01 July 2013

I Missed My Blawg's Birthday

In the dubious excitement of probate administration and sekrit projects, I missed my blawg's tenth birthday yesterday. Oh, well. Just a couple of quick notes, than back into the sekrit project, since as of Wednesday it won't be sekrit...

The Court's decisions on DOMA and Proposition 8 surprised me only very slightly: That Justice Kennedy was willing to moralize at all about DOMA, instead of ruling upon purely technical grounds. The difference between the gay-marriage opinions and the voting-rights opinion is better explained by the fundamental doctrinal flaw I alluded to last week than it is by ideology: The Court's utter failure in the last half-century to establish any kind of standards for what constitutes sufficient factfinding to allow deference to a legislative body's judgment. That failure is what gives both cover and bite to the ideological differences. Put another way, we have a structural and doctrinal hole contributing to polarization — rather like "three-fifths of all other persons" did. Until the Court establishes standards for its legislative counterparts to meet (or not), legislative factfinding is going to remain an utter farce. Standards won't fix past legislative mis-, mal-, and nonfeasance with the facts, but at least standards will force the legislatures to do better than Texas.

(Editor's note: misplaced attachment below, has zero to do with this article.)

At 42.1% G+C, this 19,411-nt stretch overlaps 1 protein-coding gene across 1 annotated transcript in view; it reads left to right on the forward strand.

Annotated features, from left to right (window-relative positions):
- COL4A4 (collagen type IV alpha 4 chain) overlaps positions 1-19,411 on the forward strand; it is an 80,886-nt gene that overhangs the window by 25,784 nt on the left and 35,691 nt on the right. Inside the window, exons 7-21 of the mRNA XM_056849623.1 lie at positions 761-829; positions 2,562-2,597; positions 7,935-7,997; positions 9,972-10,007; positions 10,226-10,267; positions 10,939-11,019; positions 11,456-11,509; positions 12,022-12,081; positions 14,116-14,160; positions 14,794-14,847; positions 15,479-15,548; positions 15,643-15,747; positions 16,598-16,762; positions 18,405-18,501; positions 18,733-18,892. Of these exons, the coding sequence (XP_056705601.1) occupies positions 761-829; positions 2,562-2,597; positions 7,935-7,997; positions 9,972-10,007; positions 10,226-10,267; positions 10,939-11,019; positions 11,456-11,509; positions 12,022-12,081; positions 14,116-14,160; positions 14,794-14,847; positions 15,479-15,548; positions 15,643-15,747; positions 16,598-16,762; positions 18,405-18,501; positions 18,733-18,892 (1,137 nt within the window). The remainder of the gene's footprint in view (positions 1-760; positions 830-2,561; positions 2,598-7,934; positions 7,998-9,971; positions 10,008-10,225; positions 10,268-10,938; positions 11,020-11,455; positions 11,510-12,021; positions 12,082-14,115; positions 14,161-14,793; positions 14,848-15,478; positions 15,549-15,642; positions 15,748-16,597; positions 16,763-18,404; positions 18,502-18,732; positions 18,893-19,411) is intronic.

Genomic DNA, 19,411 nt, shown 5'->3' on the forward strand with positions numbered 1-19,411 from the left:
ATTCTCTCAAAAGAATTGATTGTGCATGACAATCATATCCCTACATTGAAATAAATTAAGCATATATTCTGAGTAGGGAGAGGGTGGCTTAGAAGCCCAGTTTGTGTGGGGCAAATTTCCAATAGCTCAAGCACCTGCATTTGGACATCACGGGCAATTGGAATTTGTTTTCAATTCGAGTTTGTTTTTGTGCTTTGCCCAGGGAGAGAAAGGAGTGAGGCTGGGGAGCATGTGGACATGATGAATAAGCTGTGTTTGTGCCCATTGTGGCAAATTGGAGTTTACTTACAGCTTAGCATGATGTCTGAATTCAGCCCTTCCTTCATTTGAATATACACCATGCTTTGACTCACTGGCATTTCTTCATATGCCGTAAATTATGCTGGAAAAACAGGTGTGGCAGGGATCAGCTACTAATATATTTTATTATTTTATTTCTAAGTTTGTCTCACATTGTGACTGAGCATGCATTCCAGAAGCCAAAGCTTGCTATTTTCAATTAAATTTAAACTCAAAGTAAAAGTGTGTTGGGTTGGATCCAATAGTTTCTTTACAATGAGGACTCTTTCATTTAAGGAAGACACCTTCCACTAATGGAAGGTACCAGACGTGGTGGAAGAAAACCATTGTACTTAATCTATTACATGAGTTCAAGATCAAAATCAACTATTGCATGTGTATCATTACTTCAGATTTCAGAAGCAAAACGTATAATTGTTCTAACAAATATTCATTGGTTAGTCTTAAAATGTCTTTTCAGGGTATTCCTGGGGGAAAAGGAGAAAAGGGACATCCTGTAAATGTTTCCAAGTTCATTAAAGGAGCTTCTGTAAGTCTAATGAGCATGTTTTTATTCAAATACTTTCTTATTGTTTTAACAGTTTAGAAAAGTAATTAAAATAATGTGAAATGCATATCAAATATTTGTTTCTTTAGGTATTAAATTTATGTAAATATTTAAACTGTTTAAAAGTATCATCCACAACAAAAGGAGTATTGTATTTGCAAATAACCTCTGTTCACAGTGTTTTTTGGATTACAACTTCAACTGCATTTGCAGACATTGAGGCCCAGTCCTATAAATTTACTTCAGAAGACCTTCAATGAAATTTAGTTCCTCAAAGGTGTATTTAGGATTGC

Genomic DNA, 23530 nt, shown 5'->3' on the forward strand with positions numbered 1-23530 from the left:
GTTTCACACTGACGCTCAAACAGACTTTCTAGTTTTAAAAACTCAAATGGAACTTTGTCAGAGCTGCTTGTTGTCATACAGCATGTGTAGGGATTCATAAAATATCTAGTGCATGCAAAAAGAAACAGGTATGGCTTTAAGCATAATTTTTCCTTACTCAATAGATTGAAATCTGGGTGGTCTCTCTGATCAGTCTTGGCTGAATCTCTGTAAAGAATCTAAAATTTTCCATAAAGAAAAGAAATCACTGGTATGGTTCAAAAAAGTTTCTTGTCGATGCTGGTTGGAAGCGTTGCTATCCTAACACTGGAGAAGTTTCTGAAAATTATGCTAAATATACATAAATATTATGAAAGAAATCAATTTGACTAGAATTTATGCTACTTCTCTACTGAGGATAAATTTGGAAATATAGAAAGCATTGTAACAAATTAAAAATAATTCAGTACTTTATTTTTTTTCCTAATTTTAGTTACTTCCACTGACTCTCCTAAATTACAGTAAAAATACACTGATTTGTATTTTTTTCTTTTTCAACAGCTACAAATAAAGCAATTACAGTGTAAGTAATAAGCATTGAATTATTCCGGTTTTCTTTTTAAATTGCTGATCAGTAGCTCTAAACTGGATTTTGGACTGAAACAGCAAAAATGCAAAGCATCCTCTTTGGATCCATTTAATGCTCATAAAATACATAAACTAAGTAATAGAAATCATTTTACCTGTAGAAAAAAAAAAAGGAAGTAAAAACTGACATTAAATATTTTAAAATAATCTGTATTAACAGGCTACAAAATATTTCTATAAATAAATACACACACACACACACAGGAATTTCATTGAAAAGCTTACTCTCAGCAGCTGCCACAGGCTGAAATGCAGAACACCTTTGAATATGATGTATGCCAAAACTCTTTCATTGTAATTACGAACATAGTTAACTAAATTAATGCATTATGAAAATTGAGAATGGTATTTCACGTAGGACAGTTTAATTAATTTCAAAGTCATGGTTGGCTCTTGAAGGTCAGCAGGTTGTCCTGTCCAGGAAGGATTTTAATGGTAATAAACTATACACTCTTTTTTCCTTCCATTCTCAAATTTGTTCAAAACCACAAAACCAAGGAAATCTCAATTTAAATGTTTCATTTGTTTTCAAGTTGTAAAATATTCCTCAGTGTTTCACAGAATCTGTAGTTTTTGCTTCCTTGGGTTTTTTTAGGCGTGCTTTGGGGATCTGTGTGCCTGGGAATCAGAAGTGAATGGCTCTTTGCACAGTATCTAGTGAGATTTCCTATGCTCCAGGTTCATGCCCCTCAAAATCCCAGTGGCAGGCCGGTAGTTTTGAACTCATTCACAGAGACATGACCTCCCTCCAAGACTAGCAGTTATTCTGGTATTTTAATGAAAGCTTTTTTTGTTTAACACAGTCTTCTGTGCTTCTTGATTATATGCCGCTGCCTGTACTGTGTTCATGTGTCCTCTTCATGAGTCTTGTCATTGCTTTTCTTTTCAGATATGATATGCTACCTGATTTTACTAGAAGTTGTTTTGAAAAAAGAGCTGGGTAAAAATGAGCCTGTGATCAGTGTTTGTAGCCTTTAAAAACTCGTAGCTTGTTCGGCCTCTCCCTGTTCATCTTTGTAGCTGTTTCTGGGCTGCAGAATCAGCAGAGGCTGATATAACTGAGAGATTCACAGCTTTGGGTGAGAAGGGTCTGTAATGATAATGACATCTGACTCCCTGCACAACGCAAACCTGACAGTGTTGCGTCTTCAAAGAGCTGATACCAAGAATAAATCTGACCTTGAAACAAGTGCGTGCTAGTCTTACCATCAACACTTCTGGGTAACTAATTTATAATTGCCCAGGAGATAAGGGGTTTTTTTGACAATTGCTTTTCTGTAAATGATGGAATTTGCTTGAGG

As a break from probate administration, I attempted to go see some filmed Shakespeare this weekend, having found a theater playing this first-run film substantially closer than the 40-mile drive otherwise presented. I wish I hadn't tried — not because of the film, which seemed fine for as long as I could stand sitting there (trying six different seats), but because of the theater. The infamous "mold smell" at the Stonestown UA didn't bother me that much (it was pretty much masked by the stale-popcorn odors). The utterly crappy physical facility did, ranging from a screen at the wrong angle to the audience to six different broken seats (broken in different ways, one might add) that probably wouldn't have been much better brand-new. Then, I could only try six different seats in the 452-seat "auditorium" because there were less than a dozen other attendees, which I suppose should have been a hint. I've been in better cinemas in seaside resorts in Thatcherite England... with much better company, too, as two of those less than a dozen other attendees persisted in talking (loudly) through the previews and the first five minutes of the film. I will say that Reed Diamond (especially), Amy Acker, Clark Gregg, and Alexis Denisof did do something I found immensely satisfying during those first 75 minutes or so: They spoke their lines, with rhythm and facial expression; they did not declaim them, enunciating to the back row and awaiting swooning appreciation from the fair members of the opposite (ok, this being San Francisco, maybe same, too) sex. But the facilities spoiled it for me. This is why serious film fails at the box office, H'wood: It gets shoved into theaters that predispose people to grouchiness; and now I'm locked out of another film I was interested in seeing, for which that theater is also my only possible way to avoid that same damned 40-mile drive.